Examples Of How Graphics Compact Lengthy Explanations

By Mark Zeni

When you have large chunks of information to convey to your visitors, using imagery gives you the opportunity to make that information easier to understand. It takes far less time for someone to absorb information presented in a symbol than it does when they’re forced to read about it word-by-word.

The internet is full of examples of poorly documented instructions and written explanations. Users are plagued with too much information, incomplete information, signs in the wrong location, and ambiguous language.

There’s an equal amount of poor visual communication, but that’s because symbols need to be carefully designed and developed for maximum efficiency. You can’t just pay someone five bucks to create your image and expect a masterpiece in return.

Colors play a role in communication as well; colors can capture attention or drive it away. The construction of the wrong color combination on your blog can turn readers off.

Symbols quickly convey complex instructions

This basic fact can be seen on the roads where symbols describe what vehicles and pedestrians can and can’t do; instructions that would take a driver too long to read when spelled out. Road signs also communicate to drivers what’s ahead, so they can prepare to be in the correct lane.

For instance, these complex road signs use long arrows to indicate where each lane leads, and tells the driver what lane they need to be in when approaching a roundabout/rotary. The same type of symbol is used in GPS so the driver knows which lane they need to be in to maintain their course. When a freeway has four lanes but only the far-left lane will take the driver to their destination, only that lane is highlighted so the driver knows to stay in that lane.

The use of symbols as instructions is also seen in user manuals, although some companies are better at designing these manuals than others. When the imagery is done right, the symbols convey tiny nuances words can’t describe. For example, when you’re putting a piece of furniture together, accurate images depicting how the pieces fit together is more efficient than trying to figure out ambiguous or unfamiliar terminology.

People are hard-wired for visual processing

According to Canva, approximately 20% of your brain is devoted to vision – the visual cortex – and that system “reaches out and interacts with at least half of your brain, sending electrical impulses all over the place.”

Color plays a big role in capturing visual attention, and that’s why marketers focus on it. Citing a 2009 study from the University of Berkeley in California, Canva also explains that colors like blue and green are interpreted as safe, while red is interpreted as dangerous.

Color consultant Leslie Harrington comments on the power of color: “Color is a universal, nonverbal language, and we all intuitively know how to speak it. What color you paint your walls isn’t just a matter of aesthetics. It’s a tool that can be leveraged to affect emotions and behavior.”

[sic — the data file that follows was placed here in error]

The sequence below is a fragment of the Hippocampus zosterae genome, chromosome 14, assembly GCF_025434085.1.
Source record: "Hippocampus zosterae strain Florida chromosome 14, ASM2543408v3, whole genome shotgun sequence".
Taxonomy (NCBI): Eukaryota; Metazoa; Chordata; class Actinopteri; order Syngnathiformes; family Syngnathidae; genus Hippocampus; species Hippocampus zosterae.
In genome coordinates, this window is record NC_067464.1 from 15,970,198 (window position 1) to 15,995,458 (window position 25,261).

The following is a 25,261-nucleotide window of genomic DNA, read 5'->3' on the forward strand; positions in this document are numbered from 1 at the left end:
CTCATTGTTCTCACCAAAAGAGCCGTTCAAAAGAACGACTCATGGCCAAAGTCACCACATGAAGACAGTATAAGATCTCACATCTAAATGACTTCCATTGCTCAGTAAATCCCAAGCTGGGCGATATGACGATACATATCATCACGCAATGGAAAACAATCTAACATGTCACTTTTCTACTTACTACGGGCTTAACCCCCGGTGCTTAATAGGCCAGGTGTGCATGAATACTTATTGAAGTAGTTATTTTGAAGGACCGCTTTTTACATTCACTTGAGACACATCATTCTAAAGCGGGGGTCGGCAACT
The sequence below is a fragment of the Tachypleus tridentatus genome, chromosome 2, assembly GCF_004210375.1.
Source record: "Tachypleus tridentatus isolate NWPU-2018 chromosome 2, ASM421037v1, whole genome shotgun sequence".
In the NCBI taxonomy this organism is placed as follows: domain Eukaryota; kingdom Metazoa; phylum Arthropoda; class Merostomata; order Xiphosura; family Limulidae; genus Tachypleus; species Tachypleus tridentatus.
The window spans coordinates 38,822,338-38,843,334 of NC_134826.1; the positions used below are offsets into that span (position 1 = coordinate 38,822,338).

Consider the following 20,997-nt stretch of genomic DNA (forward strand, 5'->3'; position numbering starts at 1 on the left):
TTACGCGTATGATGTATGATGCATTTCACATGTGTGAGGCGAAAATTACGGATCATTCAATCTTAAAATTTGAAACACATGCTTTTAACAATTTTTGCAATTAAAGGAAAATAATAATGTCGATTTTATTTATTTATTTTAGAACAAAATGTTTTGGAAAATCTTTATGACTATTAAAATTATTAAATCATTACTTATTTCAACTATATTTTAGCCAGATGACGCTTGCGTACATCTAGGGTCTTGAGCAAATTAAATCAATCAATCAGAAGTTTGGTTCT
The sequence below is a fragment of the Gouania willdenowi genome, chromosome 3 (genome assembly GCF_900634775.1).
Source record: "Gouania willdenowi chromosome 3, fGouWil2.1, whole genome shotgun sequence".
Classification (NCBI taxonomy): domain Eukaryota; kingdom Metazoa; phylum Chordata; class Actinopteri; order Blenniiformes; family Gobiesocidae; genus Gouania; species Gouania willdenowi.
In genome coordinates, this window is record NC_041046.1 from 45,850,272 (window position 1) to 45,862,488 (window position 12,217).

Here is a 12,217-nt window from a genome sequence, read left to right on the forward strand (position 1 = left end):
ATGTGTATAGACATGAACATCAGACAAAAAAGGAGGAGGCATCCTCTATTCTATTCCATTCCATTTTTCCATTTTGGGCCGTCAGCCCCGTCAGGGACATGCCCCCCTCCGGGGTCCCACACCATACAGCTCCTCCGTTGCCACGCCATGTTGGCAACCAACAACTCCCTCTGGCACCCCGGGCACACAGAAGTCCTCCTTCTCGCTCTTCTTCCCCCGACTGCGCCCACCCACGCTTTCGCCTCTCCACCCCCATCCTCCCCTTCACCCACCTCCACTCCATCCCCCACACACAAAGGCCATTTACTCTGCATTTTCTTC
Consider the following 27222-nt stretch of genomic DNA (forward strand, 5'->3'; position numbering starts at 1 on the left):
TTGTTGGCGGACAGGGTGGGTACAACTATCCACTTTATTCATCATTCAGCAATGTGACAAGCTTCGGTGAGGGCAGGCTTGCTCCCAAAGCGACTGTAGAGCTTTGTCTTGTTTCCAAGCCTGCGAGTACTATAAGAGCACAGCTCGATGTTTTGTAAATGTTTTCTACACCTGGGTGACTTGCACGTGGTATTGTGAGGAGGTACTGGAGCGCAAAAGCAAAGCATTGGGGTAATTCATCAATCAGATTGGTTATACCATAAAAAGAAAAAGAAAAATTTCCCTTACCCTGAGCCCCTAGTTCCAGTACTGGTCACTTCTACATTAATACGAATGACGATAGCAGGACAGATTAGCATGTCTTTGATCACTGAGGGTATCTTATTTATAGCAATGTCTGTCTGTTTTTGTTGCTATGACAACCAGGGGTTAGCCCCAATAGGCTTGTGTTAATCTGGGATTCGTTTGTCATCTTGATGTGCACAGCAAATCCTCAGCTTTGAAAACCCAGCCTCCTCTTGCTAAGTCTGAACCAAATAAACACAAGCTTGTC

You can use color to influence people’s perception and behavior. Marketers, artists, and interior decorators do it all the time.

Colors support visual communications

Colors heavily support symbols in conveying complex messages. For example, this page discussing the safety of natural herbs compared to pharmaceuticals uses both red and green to convey degrees of safety. Colored meters are used to rate the potency of each substance on a scale from mild to extreme.

According to the visual meters, all pharmaceuticals have a red background while all-natural herbs have a green background.

When your content is often misunderstood, as is the case with the healing power of natural herbs, using colors to support your symbols is important.

Visual communication isn’t limited to infographics

Infographics are popular, but they’re not the only way to convey important messages. Icons, which have been around forever, were invented to replace words. Ted speaker and relationship coach Bruce Muzik uses large icons in the middle of his website to navigate to his blog, his coaching program, or to hire him as a speaker. What’s powerful about his icons is that all three icons depict hearts, representing his heart-centered approach to his work.

Communicating your message isn’t only about information

You could have a genius, 10-page report that answers every possible question anyone could think of, and most people will still prefer the condensed version in the form of an image. Efficient communication isn’t about conveying all of the information; it’s about conveying small chunks of information quickly and clearly.



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1 Response to “Examples Of How Graphics Compact Lengthy Explanations”

  • Loretta

    Really good tips 😉 I’ve been experimenting with use of color in some of my longer blog posts, it really helps to break things up and highlight bits of information that you don’t want the reader to miss.

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